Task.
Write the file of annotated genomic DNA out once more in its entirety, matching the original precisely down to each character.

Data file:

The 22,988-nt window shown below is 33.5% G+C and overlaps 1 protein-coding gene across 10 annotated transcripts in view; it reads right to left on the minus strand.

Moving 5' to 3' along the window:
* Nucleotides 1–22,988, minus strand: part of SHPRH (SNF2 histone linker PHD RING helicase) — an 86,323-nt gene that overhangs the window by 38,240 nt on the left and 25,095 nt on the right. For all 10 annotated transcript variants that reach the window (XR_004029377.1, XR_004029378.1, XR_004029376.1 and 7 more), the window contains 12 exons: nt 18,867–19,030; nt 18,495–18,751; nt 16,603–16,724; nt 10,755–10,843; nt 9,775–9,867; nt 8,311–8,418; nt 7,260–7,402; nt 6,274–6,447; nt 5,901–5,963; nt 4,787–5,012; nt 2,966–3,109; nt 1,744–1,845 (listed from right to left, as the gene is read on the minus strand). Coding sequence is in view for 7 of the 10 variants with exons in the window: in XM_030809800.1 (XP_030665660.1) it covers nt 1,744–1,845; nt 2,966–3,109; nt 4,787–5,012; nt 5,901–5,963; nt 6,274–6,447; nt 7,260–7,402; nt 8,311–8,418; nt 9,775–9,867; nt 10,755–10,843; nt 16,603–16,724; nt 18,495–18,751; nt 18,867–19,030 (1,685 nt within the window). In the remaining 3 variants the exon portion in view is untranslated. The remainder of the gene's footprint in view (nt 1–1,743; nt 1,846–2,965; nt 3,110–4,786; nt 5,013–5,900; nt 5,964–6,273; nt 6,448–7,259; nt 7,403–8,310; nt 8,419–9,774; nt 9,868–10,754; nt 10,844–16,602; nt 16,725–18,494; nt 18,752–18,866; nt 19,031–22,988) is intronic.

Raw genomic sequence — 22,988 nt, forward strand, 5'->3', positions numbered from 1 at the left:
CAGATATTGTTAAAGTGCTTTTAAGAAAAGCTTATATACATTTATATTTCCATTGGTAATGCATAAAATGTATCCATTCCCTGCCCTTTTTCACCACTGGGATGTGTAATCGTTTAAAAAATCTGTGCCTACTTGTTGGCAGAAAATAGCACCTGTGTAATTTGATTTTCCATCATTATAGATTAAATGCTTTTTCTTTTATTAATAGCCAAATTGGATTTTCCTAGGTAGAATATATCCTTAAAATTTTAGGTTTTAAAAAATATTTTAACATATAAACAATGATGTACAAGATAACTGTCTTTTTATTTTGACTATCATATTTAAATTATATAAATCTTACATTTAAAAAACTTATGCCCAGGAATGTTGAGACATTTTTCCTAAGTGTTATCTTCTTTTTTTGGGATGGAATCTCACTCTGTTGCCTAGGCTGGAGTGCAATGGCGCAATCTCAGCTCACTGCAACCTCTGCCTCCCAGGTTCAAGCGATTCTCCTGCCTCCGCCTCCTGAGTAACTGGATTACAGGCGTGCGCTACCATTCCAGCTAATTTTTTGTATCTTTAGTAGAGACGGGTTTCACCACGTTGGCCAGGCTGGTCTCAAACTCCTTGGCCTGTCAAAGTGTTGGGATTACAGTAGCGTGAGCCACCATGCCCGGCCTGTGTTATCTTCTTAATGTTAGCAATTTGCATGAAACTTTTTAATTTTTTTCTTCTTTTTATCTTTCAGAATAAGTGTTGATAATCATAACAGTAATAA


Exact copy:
The 22,988-nt window shown below is 33.5% G+C and overlaps 1 protein-coding gene across 10 annotated transcripts in view; it reads right to left on the minus strand.

Moving 5' to 3' along the window:
* Nucleotides 1–22,988, minus strand: part of SHPRH (SNF2 histone linker PHD RING helicase) — an 86,323-nt gene that overhangs the window by 38,240 nt on the left and 25,095 nt on the right. For all 10 annotated transcript variants that reach the window (XR_004029377.1, XR_004029378.1, XR_004029376.1 and 7 more), the window contains 12 exons: nt 18,867–19,030; nt 18,495–18,751; nt 16,603–16,724; nt 10,755–10,843; nt 9,775–9,867; nt 8,311–8,418; nt 7,260–7,402; nt 6,274–6,447; nt 5,901–5,963; nt 4,787–5,012; nt 2,966–3,109; nt 1,744–1,845 (listed from right to left, as the gene is read on the minus strand). Coding sequence is in view for 7 of the 10 variants with exons in the window: in XM_030809800.1 (XP_030665660.1) it covers nt 1,744–1,845; nt 2,966–3,109; nt 4,787–5,012; nt 5,901–5,963; nt 6,274–6,447; nt 7,260–7,402; nt 8,311–8,418; nt 9,775–9,867; nt 10,755–10,843; nt 16,603–16,724; nt 18,495–18,751; nt 18,867–19,030 (1,685 nt within the window). In the remaining 3 variants the exon portion in view is untranslated. The remainder of the gene's footprint in view (nt 1–1,743; nt 1,846–2,965; nt 3,110–4,786; nt 5,013–5,900; nt 5,964–6,273; nt 6,448–7,259; nt 7,403–8,310; nt 8,419–9,774; nt 9,868–10,754; nt 10,844–16,602; nt 16,725–18,494; nt 18,752–18,866; nt 19,031–22,988) is intronic.

Raw genomic sequence — 22,988 nt, forward strand, 5'->3', positions numbered from 1 at the left:
CAGATATTGTTAAAGTGCTTTTAAGAAAAGCTTATATACATTTATATTTCCATTGGTAATGCATAAAATGTATCCATTCCCTGCCCTTTTTCACCACTGGGATGTGTAATCGTTTAAAAAATCTGTGCCTACTTGTTGGCAGAAAATAGCACCTGTGTAATTTGATTTTCCATCATTATAGATTAAATGCTTTTTCTTTTATTAATAGCCAAATTGGATTTTCCTAGGTAGAATATATCCTTAAAATTTTAGGTTTTAAAAAATATTTTAACATATAAACAATGATGTACAAGATAACTGTCTTTTTATTTTGACTATCATATTTAAATTATATAAATCTTACATTTAAAAAACTTATGCCCAGGAATGTTGAGACATTTTTCCTAAGTGTTATCTTCTTTTTTTGGGATGGAATCTCACTCTGTTGCCTAGGCTGGAGTGCAATGGCGCAATCTCAGCTCACTGCAACCTCTGCCTCCCAGGTTCAAGCGATTCTCCTGCCTCCGCCTCCTGAGTAACTGGATTACAGGCGTGCGCTACCATTCCAGCTAATTTTTTGTATCTTTAGTAGAGACGGGTTTCACCACGTTGGCCAGGCTGGTCTCAAACTCCTTGGCCTGTCAAAGTGTTGGGATTACAGTAGCGTGAGCCACCATGCCCGGCCTGTGTTATCTTCTTAATGTTAGCAATTTGCATGAAACTTTTTAATTTTTTTCTTCTTTTTATCTTTCAGAATAAGTGTTGATAATCATAACAGTAATAA